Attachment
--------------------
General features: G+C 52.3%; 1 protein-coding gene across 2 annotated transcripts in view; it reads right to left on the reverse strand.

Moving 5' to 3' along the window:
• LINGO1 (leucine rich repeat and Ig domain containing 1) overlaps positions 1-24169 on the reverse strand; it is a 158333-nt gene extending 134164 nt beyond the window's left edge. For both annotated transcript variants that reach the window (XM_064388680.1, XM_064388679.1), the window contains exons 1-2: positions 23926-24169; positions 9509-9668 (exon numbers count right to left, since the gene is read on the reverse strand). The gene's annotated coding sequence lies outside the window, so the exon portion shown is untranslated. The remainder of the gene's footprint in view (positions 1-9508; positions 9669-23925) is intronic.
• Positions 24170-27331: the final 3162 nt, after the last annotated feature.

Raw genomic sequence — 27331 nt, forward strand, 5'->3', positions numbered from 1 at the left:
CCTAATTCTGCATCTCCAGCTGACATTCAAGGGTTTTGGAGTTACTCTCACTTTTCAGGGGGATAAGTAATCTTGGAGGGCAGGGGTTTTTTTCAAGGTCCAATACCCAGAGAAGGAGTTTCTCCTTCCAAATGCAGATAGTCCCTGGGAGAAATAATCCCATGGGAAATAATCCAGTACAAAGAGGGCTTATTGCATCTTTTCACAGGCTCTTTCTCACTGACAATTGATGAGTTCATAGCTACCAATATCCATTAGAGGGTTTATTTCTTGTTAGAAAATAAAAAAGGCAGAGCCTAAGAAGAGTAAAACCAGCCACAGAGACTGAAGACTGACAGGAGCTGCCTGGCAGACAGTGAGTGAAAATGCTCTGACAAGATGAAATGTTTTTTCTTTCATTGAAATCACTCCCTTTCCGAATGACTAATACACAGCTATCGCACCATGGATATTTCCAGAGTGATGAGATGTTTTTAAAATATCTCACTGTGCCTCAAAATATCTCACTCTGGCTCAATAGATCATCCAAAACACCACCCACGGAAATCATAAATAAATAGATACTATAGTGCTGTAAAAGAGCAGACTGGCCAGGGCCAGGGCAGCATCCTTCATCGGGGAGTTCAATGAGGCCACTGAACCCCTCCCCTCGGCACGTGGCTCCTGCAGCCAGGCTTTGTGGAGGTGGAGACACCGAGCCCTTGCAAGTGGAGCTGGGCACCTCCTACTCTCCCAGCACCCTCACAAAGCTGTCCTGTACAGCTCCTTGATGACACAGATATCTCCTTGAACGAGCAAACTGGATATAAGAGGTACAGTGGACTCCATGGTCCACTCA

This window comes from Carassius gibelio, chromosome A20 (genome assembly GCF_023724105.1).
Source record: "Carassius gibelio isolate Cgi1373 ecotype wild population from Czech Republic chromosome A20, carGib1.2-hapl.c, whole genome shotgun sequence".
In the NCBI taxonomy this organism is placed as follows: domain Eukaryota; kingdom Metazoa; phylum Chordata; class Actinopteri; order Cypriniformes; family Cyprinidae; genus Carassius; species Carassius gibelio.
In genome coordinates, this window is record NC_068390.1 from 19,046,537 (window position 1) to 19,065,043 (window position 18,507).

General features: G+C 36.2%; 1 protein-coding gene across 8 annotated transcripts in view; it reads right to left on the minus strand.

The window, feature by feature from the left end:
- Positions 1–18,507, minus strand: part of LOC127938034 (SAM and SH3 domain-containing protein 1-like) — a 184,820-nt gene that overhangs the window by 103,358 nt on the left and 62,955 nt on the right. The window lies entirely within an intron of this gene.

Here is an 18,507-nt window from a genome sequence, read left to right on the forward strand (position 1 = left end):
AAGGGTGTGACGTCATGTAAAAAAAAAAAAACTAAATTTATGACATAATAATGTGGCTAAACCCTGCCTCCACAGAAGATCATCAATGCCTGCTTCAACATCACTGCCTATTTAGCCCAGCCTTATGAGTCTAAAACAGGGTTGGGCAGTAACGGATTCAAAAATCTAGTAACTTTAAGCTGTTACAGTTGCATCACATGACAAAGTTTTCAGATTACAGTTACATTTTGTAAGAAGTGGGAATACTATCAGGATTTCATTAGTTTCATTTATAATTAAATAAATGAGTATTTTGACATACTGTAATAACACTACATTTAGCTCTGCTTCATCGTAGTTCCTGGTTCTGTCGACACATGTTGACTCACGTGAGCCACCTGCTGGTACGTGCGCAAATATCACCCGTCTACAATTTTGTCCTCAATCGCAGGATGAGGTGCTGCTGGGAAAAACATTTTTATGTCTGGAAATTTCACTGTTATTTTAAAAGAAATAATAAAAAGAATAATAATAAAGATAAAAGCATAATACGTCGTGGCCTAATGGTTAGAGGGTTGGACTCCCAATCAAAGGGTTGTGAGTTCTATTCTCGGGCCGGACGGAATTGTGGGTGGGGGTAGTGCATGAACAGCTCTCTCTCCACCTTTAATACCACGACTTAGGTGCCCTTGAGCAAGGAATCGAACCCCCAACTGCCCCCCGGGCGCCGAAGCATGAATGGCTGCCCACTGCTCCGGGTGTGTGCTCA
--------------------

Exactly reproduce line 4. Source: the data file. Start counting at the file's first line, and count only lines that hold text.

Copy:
• Positions 24170-27331: the final 3162 nt, after the last annotated feature.